Unlikely Heroes in the Government Shutdown

To be clear ‑ the government shutdown is not over until it is, actually, over!

Three weeks backpay won’t help much if the shutdown happens again. Regardless, we took a hit; no pay means no spending means no savings no investing – think about the ramifications for all the businesses that customers support. Think about the extent of the economic impact. Even though some banks came to the rescue of furloughed customers for the short term, it is the long-term impact of the government shutdown crisis that needs consideration. The shutdown has a long-term effect on the financial health of Americans. If a financial customer took out some type of bridge loan, the interest will set them back, even dipping into their saving as it could take some time to recover the loss. The shutdown may be over, but long-term effect on furloughed customers is not. Banks still need a plan to help if they value their customers.

Doing the right thing. Who would have guessed that the surprising heroes in the government shutdown would be financial institutes?

Financial organizations took a big step to help furloughed employees during the government shutdown. This personal financial crisis is not of the making of the customers. So why are they being punished for their inability to meet payments for the home mortgages, auto loans, credit cards, utilities and many other monthly financial obligations? Furloughed employees’ savings, retirement and investments are now vulnerable because of the necessity to supplement their life expenses. The emotional stress that is afflicting each furloughed employee will have long term dire consequences to feeling of financially security. So many Americans worry about having enough food, putting their children through school and keeping their homes. Most people don’t plan for such unforeseen devastating events.

This is indeed redemption for big banks after years of being perceived by customers as untrustworthy from the negative consequences of bailouts from the financial crisis. In much of the research we at CCG Catalyst have conducted on bank customers, they have deep memories regarding financial crisis, as such, their utilization of banks has become more transactional throughout recent years. Many customers have difficulty imagining and perceiving the bank as partner that provides advice. Banks have a chance to overcome the damage done and cleanse the perception and show their communities much needed support by helping furloughed government employees and contractors through this difficult time.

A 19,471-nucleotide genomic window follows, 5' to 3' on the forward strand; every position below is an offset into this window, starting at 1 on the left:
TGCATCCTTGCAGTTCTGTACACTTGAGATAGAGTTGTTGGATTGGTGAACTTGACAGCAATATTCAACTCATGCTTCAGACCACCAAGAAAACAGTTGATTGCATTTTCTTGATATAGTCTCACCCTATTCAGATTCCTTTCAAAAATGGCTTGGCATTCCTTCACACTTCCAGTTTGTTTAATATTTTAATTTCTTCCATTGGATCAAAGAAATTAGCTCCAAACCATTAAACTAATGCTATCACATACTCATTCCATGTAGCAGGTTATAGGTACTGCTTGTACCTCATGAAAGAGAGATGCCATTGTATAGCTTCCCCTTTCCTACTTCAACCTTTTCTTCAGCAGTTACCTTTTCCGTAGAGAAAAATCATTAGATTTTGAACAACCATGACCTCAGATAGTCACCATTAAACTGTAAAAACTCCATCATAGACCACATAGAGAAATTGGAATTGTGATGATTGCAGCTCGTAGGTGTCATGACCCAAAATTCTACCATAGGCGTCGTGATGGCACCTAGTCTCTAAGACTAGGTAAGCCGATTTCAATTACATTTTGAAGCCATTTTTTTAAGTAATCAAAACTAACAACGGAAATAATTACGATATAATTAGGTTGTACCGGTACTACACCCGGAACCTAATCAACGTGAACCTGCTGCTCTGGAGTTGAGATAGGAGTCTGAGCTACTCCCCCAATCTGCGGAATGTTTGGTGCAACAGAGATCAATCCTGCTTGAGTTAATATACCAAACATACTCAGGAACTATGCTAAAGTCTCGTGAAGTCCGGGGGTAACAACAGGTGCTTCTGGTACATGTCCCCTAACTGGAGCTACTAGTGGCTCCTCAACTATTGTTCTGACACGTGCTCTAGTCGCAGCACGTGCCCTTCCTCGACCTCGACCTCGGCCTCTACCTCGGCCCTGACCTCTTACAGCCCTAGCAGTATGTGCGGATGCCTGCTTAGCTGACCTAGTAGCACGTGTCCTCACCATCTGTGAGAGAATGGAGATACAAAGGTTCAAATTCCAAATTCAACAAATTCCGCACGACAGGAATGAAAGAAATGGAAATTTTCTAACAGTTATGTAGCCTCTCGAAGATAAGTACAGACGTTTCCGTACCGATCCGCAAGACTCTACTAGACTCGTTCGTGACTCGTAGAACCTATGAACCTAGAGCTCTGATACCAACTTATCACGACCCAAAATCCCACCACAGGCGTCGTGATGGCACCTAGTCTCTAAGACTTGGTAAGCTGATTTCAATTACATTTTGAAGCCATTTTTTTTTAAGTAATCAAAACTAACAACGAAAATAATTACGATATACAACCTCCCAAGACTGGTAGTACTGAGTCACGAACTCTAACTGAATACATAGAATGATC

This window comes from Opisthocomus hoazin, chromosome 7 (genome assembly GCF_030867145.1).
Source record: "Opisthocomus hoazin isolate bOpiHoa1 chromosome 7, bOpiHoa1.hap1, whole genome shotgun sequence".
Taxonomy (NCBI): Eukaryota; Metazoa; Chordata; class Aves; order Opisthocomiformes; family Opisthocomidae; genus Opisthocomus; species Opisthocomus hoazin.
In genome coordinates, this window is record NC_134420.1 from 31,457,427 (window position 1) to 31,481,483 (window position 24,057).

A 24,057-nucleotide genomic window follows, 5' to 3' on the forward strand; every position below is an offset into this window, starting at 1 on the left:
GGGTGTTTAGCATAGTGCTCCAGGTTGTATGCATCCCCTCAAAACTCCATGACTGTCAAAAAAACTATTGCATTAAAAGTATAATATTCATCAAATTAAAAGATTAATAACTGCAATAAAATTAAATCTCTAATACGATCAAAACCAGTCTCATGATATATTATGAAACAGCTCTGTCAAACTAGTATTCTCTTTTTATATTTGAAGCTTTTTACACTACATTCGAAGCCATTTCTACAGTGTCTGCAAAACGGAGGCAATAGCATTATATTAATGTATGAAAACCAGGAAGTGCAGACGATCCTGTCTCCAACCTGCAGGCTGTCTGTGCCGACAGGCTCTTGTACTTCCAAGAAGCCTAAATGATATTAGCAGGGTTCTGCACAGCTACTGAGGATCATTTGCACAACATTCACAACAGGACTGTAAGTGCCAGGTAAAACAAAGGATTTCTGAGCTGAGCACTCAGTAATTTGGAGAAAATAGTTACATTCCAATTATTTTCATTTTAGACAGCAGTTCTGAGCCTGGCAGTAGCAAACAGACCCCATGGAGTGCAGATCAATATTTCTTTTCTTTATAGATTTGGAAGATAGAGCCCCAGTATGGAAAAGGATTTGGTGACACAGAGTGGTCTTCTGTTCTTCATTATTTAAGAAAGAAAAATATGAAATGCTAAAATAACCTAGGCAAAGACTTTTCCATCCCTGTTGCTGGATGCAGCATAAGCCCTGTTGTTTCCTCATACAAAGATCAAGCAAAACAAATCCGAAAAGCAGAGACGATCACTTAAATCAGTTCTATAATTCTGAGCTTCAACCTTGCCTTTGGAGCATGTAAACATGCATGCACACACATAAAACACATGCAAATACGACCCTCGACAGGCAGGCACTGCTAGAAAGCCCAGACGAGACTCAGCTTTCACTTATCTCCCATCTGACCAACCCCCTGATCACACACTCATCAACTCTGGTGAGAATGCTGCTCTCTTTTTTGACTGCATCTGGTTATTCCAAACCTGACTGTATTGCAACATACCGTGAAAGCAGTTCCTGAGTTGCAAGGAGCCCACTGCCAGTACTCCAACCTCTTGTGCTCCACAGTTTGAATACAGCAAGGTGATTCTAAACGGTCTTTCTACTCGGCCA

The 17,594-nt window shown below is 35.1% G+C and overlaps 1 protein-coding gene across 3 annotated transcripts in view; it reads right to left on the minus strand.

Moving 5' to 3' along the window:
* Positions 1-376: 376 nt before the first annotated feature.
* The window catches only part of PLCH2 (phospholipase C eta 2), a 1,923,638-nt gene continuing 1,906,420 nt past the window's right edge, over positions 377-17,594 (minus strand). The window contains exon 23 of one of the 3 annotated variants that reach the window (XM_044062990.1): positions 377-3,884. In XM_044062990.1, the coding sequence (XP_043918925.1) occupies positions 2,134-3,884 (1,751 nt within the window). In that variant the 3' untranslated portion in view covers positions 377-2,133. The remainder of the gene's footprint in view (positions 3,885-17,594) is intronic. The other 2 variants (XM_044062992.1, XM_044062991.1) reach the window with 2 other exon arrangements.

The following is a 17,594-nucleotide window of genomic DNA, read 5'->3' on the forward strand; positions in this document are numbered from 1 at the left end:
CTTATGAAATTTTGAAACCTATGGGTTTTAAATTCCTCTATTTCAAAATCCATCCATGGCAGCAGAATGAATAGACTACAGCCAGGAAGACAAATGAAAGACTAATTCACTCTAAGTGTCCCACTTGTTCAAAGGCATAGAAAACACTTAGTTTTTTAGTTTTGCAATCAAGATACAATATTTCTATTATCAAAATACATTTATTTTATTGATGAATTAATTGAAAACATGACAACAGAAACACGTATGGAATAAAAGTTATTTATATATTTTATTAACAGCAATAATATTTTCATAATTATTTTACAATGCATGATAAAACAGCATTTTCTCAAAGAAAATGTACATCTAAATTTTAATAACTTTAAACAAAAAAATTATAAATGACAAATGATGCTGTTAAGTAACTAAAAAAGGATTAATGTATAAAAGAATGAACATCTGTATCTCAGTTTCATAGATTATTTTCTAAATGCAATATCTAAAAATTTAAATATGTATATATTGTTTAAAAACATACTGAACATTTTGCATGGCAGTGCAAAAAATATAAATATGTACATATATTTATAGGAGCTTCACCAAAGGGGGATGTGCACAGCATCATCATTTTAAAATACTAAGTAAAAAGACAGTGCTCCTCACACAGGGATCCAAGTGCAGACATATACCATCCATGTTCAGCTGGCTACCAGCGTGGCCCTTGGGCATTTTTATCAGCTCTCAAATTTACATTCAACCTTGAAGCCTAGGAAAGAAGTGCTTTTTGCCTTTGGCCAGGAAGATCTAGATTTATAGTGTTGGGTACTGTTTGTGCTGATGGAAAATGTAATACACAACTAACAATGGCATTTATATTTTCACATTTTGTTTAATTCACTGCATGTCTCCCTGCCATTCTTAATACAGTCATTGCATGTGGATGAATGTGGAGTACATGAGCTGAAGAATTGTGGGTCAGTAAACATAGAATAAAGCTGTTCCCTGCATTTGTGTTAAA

As discussed recently in The Financial Brand research piece, How Banks and Credit Unions Can Provide Aid During the Government Shutdown, it is noted “over the past decade, multiple surveys reveal that many households can’t endure any interruptions in their income; they lack any meaningful savings for such emergencies. Postings on discussion boards across the web show how financially stressed Americans are in normal circumstance, with many worrying about their ability to afford necessities like food and rent.” The government shutdown has been an overwhelming inconvenience placed on American workers and their families.

In CCG Catalyst’s most recent unpublished research, about bank customers’ attitudes towards banks, we are observing a trend in the notion and realization from customers that financial institutes can fulfill a greater importance to them by helping with setting of life goals and financial planning. That customer relationship should not be solely based on providing convenience ­– but extending a human hand when most needed.

There are multiple ways banks and credit unions can help their customers and members affected by the shutdown and prep for any type of future furloughs. Offering ‘assistance options’ with paying bills is a great way to help customers and members. Taking stock of what businesses are doing during this unknown time, to help the furloughed can provide financial institutes ideas to additional help and garnering a deeper relationship.

Wireless providers acknowledged their part in helping their customers by offering flexible payment options and promise-to-pay programs. Restaurants and grocers offer discounts or free meals. Theaters are giving away free movie passes to those affected. Even arts and crafts retailers have started providing in-store lessons on arts, crafts and knitting.

Endearing customers whose lives are in upheaval from this disturbance lets them know they are not only a transaction, but as a business, your care about their welfare and developing a long-term relationship.

Aside from assisting programs that have bridge the gap in pay, community banks and credit unions should consider in future, partnering with local grocers, restaurants and businesses to provide offers that will help customers make ends meet and reduce their stress.

Banks should keep in mind the government shutdown set back 800,000 people from attaining their financial and life goal – helping to get customers back on track should be priority. Community banks and credit unions can offer their customers long term financial planning and goal setting education while customers are waiting to get back to work.

The cataclysmic effect of having 800,000 people out of work has been awful, but it could be far worse if financial institutes and corporations ignore the problem by doing nothing. Being actionable in assisting customers and members, banks and credit unions may be preventing the delicate economic system of the U.S. from falling into another possible recession.

CCG Catalyst helps banks understand customers’ needs, attitudes, motivations and routines with banking. The 2019 Q1 CCG Catalyst Research and Insight reports will provide newly uncovered insights about banks customers behavior and attitudes with banks.

Click here to review our current research and studies.


Tery Spataro – EVP, Director of Research & Insights